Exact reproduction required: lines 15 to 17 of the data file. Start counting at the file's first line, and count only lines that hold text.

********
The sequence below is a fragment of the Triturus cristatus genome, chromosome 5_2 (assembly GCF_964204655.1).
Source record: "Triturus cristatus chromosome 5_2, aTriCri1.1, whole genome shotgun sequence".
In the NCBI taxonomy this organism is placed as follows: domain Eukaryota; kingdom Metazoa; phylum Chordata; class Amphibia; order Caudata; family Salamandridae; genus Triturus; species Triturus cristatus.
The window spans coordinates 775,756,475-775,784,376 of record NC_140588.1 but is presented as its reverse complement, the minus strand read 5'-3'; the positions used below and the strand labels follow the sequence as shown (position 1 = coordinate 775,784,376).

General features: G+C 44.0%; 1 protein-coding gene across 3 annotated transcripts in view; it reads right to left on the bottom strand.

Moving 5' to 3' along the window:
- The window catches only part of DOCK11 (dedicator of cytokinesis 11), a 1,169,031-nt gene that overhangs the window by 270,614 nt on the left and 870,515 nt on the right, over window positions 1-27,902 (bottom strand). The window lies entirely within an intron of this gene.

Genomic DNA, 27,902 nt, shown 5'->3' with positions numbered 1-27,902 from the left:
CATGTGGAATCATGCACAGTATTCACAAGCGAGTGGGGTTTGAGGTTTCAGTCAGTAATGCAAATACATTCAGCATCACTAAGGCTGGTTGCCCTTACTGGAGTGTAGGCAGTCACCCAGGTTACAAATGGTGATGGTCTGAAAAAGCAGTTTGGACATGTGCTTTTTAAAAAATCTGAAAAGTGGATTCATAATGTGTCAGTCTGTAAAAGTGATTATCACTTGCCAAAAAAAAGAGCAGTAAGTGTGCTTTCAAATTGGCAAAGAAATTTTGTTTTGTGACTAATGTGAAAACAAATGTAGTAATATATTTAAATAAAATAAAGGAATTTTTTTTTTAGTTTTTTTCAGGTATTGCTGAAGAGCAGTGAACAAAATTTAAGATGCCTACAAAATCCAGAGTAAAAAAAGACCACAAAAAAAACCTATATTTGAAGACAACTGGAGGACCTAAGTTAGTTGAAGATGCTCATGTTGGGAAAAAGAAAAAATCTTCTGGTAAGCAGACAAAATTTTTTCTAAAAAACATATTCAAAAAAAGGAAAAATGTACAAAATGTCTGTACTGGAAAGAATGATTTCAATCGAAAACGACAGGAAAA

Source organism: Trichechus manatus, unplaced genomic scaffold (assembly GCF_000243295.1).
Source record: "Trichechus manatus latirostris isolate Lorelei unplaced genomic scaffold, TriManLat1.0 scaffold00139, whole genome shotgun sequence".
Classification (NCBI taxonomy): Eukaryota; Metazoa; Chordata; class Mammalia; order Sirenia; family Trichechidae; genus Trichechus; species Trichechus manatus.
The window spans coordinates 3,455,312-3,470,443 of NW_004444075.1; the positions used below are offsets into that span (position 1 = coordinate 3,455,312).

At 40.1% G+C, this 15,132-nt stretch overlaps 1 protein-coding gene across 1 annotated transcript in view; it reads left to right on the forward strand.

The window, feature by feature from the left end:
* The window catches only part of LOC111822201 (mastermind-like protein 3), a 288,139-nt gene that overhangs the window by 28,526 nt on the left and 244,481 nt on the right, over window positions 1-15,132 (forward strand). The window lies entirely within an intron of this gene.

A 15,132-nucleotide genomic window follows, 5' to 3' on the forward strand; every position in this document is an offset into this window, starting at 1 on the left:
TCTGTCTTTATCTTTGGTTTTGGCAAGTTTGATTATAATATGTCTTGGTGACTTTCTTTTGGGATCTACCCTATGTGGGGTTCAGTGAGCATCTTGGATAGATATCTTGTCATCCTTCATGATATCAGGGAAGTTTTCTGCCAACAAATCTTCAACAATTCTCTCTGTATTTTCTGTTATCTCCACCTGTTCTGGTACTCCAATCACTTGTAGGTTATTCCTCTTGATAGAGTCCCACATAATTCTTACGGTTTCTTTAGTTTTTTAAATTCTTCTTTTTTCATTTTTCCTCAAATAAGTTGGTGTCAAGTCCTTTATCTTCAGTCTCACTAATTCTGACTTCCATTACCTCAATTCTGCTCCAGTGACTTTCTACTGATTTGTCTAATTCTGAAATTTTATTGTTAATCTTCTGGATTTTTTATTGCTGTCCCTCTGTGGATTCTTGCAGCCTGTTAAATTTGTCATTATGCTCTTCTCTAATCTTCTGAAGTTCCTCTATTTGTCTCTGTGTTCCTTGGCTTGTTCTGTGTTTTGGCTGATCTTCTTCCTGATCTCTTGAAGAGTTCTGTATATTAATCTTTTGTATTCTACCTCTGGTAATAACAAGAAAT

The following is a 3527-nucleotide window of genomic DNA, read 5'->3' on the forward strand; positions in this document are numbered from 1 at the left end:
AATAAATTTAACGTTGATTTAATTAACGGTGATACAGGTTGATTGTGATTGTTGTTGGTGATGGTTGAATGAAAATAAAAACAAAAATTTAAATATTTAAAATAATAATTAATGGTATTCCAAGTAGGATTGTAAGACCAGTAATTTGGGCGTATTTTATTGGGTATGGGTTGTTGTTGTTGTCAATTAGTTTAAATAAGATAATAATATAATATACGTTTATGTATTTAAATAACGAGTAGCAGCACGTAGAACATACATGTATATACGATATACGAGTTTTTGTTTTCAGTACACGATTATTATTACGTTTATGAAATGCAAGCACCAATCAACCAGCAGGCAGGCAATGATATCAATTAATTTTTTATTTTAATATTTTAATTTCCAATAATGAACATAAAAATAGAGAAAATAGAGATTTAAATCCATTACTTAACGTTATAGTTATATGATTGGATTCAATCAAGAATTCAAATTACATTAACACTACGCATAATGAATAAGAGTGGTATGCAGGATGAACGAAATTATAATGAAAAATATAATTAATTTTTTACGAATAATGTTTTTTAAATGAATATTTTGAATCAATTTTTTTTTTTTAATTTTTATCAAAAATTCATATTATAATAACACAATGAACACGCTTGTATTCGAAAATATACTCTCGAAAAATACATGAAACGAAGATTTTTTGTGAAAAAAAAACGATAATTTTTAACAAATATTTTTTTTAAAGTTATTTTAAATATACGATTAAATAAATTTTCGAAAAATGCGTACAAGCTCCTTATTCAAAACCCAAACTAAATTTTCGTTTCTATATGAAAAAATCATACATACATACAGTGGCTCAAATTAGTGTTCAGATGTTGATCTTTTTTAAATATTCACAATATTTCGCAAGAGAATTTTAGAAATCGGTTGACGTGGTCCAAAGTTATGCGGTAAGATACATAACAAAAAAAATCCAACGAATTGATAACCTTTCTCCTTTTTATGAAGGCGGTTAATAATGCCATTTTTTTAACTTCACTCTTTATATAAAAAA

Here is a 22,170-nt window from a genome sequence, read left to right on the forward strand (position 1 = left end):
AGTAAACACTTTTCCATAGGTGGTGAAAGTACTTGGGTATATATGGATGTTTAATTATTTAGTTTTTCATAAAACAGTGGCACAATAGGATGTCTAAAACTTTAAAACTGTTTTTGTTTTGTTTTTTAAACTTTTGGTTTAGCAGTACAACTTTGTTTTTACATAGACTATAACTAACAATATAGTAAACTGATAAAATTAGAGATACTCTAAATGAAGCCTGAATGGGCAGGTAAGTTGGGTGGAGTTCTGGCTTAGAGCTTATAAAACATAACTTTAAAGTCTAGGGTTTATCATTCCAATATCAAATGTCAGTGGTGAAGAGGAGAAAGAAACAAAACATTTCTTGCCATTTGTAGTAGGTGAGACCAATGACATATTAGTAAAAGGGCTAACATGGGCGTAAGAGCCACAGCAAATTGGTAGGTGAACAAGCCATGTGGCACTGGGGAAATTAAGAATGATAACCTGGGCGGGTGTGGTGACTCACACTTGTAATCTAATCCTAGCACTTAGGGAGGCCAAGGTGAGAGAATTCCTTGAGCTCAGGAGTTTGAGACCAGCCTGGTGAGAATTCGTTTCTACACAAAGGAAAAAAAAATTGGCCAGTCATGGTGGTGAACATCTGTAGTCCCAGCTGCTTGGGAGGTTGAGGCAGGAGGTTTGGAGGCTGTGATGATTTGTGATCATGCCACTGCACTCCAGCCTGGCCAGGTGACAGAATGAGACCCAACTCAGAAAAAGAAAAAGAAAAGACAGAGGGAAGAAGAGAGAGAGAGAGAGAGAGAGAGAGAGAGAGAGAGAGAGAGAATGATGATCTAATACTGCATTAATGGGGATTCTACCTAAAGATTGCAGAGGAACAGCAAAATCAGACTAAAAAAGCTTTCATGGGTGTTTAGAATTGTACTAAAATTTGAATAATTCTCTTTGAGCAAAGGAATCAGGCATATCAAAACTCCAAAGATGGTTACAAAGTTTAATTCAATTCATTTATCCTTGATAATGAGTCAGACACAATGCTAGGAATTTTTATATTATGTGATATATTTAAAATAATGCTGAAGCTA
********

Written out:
The window, feature by feature from the left end:
* The window catches only part of LOC111822201 (mastermind-like protein 3), a 288,139-nt gene that overhangs the window by 28,526 nt on the left and 244,481 nt on the right, over window positions 1-15,132 (forward strand). The window lies entirely within an intron of this gene.

A 15,132-nucleotide genomic window follows, 5' to 3' on the forward strand; every position in this document is an offset into this window, starting at 1 on the left: